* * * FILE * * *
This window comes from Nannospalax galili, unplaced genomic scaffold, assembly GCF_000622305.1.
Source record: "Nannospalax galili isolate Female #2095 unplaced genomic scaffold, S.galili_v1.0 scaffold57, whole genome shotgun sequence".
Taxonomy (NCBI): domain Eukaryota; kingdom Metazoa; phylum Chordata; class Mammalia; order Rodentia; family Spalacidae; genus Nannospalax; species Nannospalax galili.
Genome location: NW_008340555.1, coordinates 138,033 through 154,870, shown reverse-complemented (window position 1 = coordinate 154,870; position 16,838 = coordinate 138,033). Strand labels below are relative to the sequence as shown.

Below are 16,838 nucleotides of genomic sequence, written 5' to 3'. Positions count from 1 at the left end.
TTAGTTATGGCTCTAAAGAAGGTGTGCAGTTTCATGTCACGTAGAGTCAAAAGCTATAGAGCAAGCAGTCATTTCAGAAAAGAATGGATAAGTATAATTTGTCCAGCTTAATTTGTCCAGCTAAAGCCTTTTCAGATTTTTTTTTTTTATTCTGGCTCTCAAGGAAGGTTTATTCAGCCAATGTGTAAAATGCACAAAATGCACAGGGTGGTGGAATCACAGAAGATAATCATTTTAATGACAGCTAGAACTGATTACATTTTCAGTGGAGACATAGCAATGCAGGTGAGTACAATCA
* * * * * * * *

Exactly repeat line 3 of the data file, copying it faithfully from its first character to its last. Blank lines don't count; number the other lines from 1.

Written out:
Taxonomy (NCBI): domain Eukaryota; kingdom Metazoa; phylum Chordata; class Mammalia; order Rodentia; family Spalacidae; genus Nannospalax; species Nannospalax galili.